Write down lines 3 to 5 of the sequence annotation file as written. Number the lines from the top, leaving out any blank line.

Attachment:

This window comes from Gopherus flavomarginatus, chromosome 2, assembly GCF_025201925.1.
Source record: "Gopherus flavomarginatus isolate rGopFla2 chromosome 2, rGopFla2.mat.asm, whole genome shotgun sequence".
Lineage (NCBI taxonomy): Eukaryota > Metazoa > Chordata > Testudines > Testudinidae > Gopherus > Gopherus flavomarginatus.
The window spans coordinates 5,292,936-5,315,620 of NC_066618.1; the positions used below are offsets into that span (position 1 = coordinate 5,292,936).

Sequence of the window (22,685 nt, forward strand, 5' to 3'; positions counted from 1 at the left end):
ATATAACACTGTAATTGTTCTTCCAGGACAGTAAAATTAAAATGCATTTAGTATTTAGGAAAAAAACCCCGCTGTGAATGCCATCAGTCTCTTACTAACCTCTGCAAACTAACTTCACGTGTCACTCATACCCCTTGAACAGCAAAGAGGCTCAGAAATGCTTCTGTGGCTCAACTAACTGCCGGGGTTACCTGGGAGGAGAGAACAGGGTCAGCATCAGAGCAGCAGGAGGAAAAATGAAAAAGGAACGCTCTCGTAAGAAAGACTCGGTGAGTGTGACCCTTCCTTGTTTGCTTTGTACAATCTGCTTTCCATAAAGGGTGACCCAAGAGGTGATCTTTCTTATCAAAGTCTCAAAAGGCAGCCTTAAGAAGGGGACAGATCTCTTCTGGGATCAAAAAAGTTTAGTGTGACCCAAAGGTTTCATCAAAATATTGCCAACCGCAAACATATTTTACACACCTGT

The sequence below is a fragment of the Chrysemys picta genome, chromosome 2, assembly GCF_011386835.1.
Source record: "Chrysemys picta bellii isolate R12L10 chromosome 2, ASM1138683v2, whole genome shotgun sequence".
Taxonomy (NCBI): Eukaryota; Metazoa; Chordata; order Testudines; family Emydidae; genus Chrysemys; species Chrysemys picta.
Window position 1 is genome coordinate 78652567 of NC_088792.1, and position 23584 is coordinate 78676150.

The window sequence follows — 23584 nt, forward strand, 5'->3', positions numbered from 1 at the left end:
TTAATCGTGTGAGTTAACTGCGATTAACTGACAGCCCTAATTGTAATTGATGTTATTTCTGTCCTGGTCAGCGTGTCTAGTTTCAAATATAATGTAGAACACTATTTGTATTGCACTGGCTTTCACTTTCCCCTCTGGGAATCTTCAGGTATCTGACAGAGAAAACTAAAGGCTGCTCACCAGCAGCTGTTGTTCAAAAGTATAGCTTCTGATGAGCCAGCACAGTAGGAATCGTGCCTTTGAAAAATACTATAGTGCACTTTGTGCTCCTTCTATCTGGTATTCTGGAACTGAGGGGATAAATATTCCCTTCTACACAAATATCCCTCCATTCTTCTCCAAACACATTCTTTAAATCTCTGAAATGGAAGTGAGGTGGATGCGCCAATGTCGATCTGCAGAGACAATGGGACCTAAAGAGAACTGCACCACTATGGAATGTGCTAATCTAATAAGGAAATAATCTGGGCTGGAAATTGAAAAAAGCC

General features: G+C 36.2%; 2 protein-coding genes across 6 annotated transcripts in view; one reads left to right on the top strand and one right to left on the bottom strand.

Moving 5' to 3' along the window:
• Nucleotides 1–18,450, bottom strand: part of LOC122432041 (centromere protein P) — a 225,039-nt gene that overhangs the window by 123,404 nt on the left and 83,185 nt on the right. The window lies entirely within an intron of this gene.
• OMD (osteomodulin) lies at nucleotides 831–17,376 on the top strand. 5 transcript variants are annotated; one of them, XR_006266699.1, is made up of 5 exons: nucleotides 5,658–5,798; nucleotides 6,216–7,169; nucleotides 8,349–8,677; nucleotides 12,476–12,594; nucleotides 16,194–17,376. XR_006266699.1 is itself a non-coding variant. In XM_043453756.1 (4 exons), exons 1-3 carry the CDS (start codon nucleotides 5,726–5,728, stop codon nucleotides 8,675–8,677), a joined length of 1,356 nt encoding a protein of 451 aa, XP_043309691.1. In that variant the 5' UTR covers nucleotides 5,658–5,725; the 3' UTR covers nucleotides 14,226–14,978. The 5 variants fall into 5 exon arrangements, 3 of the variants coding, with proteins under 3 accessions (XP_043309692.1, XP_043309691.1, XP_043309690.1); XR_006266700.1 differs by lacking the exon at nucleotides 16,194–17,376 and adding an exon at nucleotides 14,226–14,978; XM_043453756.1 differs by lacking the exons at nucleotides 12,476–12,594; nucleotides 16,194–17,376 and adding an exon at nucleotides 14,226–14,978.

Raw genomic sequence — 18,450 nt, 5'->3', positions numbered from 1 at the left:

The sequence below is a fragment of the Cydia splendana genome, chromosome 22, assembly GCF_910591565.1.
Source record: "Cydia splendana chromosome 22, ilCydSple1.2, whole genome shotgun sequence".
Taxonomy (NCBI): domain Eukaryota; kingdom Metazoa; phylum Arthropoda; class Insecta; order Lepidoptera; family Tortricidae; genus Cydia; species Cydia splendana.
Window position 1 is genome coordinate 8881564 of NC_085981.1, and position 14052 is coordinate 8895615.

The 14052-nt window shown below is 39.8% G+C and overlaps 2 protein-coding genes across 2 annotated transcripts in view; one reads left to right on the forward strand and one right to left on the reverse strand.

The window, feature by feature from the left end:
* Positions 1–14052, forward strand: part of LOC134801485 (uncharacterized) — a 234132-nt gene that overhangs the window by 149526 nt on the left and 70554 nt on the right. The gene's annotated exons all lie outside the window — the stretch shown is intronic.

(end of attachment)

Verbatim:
Lineage (NCBI taxonomy): Eukaryota > Metazoa > Chordata > Testudines > Testudinidae > Gopherus > Gopherus flavomarginatus.
The window spans coordinates 5,292,936-5,315,620 of NC_066618.1; the positions used below are offsets into that span (position 1 = coordinate 5,292,936).

Sequence of the window (22,685 nt, forward strand, 5' to 3'; positions counted from 1 at the left end):